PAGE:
I have been musing lately on the development of our national identity as expressed through the cookery columns of old newspapers, and thought I would share a few snippets with you over the next week or two. There are many stories about early settlers from Britain (the better-off ones, at least, who could afford to choose) resolutely resisting the concept of foods with any indigenous taint, and sticking imperiously to the food of “home,” to the extent of importing preserved salmon and meat to a colony rich in both.
My first dips into newspaper archives for “Australian Recipes” brought up the following article, from The Sydney Mail and New South Wales Advertiser (NSW) of 8th February 1879. I noted too late that it referred to Australian tested recipes, and included a Bengal-type chutney and an American bread. The search for the beginnings of the concept of Australian cuisine has clearly only just begun!
AUSTRALIAN TESTED RECIPES.
We beg to remind our lady readers that we depend entirely upon their personal assistance to maintain this department useful and trustworthy, and have once or twice lately been without any recipes to publish. We are always thankful to receive even one or two proved recipes, and will publish them without fail for the benefit of all housewives. Besides the batch in this issue, we have in hand only one additional lot from ' Lassie,' who will please accept our best thanks. We are quite confident that a large proportion of the domesticated and sensible among our lady readers really appreciate the opportunity of getting practical common sense family recipes, suitable for Australian use and climate. It each would contribute one or two of her own which she has not seen in our columns, she will return the value received from others.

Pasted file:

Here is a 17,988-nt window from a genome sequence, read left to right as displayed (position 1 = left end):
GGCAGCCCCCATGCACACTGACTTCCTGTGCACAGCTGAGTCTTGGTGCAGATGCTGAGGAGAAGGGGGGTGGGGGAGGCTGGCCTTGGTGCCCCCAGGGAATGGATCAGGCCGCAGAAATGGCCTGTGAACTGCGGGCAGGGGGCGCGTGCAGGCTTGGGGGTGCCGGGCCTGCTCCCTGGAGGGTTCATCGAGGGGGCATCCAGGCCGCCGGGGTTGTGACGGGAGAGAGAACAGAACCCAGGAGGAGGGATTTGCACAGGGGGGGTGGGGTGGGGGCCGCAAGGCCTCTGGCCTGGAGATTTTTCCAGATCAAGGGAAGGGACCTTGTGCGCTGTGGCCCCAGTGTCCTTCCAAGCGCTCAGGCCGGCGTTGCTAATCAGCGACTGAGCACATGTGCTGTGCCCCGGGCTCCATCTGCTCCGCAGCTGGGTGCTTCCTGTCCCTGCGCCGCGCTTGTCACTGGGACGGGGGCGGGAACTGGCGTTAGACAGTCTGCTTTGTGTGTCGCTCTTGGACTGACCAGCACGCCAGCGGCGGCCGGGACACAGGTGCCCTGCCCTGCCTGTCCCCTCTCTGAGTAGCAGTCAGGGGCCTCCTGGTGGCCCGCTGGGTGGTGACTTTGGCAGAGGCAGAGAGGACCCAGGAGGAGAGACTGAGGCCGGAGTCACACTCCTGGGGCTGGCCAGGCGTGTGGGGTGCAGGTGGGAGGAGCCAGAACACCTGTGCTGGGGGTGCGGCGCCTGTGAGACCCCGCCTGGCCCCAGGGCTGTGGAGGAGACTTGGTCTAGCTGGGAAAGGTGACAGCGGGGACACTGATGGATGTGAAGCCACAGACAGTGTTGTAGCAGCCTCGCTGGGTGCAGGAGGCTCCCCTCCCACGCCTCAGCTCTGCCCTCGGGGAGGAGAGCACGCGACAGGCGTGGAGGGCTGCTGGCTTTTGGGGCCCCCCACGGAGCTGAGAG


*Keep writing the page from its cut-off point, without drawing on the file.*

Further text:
By C. A. S. (Tried and found satisfactory.)
Tomato Sauce. — Take 6 lbs. of ripe tomatoes, 1 lb. of onions, ½ oz. of garlic. Boil together until the skins are clear from the tomatoes, then strain through a colander. Add a pint of vinegar, 2 teaspoonfuls of cayenne pepper, ¼ lb. of common salt, ½ oz. of ground ginger, a few cloves; then boil again till thick, constantly stirring. When cold, bottle it close.
Bengal Recipe for Making Chutney (like Mango Chutney). — 1½ t lb. of moist sugar, ¾ lb. of salt, ¼ lb.of garlic, ¼ lb. of onions, ¾ lb. of powdered ginger, ¼ lb. dried chillies, ¾ lb. of mustard seed (common mustard will do), ¾ lb. of stoned raisins, 2 bottles of good vinegar, 30 large unripe sour apples or 60 green tomatoes. The sugar must be made into a syrup; the garlic, onions, and ginger be finely powdered in a mortar; the apples peeled, cored, sliced, and boiled in a bottle and a-half of the vinegar. When all this is done and the apples are quite cold, put them into a large pan, and gradually mix the whole of the rest of the ingredients, including the remaining half -bottle of vinegar. It must be well stirred until the whole is thoroughly blended, then bottle for use; cork it tight. Both this and the tomato sauce will keep for years.
American Cake. — Two cups of sugar, ½ cup of butter, 2 ½ cups of flour, 1 cup of milk, 3 eggs, a few currants and some candied peel chopped very fine, 1 teaspoonful of soda, and 1 of acid; the two last to be mixed into the milk, but not till directly before using it. Beat the butter to a cream, then beat the sugar into it, then the eggs, then the flour and milk, the currants and peel; the last can be omitted.
Any thoughts on why the cake would have been called American Cake? I don't recognize it as like any cake I've ever eaten or seen in America.
I have no idea, Joe. There is not a lot of logic attached to this sort of name! Maybe someone brought the recipe back from a visit to America, or from a relative there, and that's what they began to call it.
Post a Comment